By Kellie Lunney
September 12, 2012
A doctor at the National Institutes of Health who helped pioneer the use of a drug to combat the transmission of HIV from infected pregnant women to their babies has been named federal employee of the year by a nonprofit group.
Lynne Mofenson, a pediatric infectious disease specialist, will be honored at a black-tie event Thursday in Washington for her work in the late 1980s and 1990s to prevent mother-to-child transmission of AIDS. At that time, there was little that could be done to prevent such infection; today the number of HIV cases found in U.S. children has dropped to less than 150 per year.
Mofenson helped design and lead a controversial clinical trial that paved the way for an effective prevention strategy, and she continues to influence the field with her research.
“I have no doubt that her scientific acumen to design critical research and translate findings into global clinical practice, her passion to share and collaborate, and her hard work and tenacity over the years have uniquely and substantially contributed to preventing AIDS in thousands of children in the United States and around the world,” Ambassador Eric Goosby, U.S. global AIDS coordinator, said in a profile of Mofenson on the Service to America Medals website.
The Partnership for Public Service hands out the annual awards, known as the Samuel J. Heyman Service to America Medals, to career federal employees who have contributed to the health, safety and well-being of Americans through government. Winners receive cash awards ranging from $3,000 to $10,000. “They deserve much more,” said Max Stier, president and chief executive officer of the Partnership.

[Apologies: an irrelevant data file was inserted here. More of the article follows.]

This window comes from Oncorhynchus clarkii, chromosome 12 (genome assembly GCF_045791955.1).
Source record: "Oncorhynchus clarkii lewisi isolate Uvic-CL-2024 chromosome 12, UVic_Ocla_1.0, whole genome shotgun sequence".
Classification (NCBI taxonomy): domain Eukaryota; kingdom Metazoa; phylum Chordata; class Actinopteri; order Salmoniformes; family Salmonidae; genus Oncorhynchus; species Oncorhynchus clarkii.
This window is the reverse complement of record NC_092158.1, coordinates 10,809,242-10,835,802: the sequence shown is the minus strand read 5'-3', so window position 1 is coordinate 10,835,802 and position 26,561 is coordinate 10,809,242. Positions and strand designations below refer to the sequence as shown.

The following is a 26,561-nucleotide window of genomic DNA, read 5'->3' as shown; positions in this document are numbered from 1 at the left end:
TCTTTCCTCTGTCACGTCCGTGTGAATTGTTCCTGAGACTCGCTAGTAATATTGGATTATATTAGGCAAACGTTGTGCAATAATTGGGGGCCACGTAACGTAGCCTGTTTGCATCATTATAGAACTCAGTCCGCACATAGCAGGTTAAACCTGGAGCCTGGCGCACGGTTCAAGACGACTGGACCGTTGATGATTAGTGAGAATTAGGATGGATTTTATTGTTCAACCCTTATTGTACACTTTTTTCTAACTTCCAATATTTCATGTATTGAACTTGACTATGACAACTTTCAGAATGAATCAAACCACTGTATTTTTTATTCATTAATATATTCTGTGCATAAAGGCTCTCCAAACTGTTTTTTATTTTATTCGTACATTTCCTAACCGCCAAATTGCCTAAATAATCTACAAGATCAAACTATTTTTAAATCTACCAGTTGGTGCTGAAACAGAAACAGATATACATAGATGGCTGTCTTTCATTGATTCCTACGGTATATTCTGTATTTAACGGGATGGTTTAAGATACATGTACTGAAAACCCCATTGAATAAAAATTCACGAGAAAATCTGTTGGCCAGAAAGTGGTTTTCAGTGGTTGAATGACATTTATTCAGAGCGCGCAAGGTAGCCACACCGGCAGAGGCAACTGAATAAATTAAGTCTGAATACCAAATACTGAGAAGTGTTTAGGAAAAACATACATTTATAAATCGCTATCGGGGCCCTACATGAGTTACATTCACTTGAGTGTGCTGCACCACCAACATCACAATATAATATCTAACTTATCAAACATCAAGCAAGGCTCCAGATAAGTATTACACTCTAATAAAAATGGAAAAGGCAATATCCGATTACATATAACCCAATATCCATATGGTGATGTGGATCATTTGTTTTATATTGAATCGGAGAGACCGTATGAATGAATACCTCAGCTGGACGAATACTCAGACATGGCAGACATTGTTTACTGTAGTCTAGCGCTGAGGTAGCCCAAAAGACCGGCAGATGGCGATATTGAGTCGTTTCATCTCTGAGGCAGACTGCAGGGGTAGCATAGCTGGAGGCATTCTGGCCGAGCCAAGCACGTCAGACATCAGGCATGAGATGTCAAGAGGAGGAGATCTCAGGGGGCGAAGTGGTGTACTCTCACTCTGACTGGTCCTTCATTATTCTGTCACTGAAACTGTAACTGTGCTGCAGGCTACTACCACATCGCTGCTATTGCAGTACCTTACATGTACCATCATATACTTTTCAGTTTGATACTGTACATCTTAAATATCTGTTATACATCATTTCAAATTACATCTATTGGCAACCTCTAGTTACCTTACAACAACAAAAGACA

Mofenson is one of nine Service to America award winners this year, whose work ranges from caring for homeless veterans to leading a successful undercover operation to nab a notorious arms trafficker.
Stier said the importance of honoring the government’s best civil servants, continues to resonate, particularly at a time when the political conversation around government has become “more intense and more negative.”
The winners exemplify the kind of lasting and positive contributions government can make to society. “You see a group of people who, despite great odds, have accomplished really meaningful achievements for the American people,” Stier said. The celebration comes just two days after four State Department employees, including U.S Ambassador to Libya J. Christopher Stevens, were killed in an attack on the consulate in that country. “It’s a reminder of not only how important the work is that civil servants do, but the price they pay for serving their country,” said Stier.
Other 2012 winners included James Cash of the National Transportation Safety Board, who received the Career Achievement Medal for his work during the last three decades unraveling the mysteries of electronic recording devices to piece together the cause of airplane accidents. In a nod to the role technology plays in advancing government responsibilities, Nael Samha and Thomas Roland Jr. of the Customs and Border Protection agency received the Homeland Security Medal for creating a smartphone application that allows agents to access law enforcement databases in real time, leading to more arrests of drug traffickers, weapons smugglers and illegal aliens.
The remaining recipients of the 2012 medals are:
The 2012 finalists were selected from among more than 400 nominations across government. Click here to read their profiles.
In the spirit of true nonpartisanship, journalists and husband-and-wife duo John Roberts of Fox News and Kyra Phillips of CNN will emcee Thursday’s awards.
By Kellie Lunney
September 12, 2012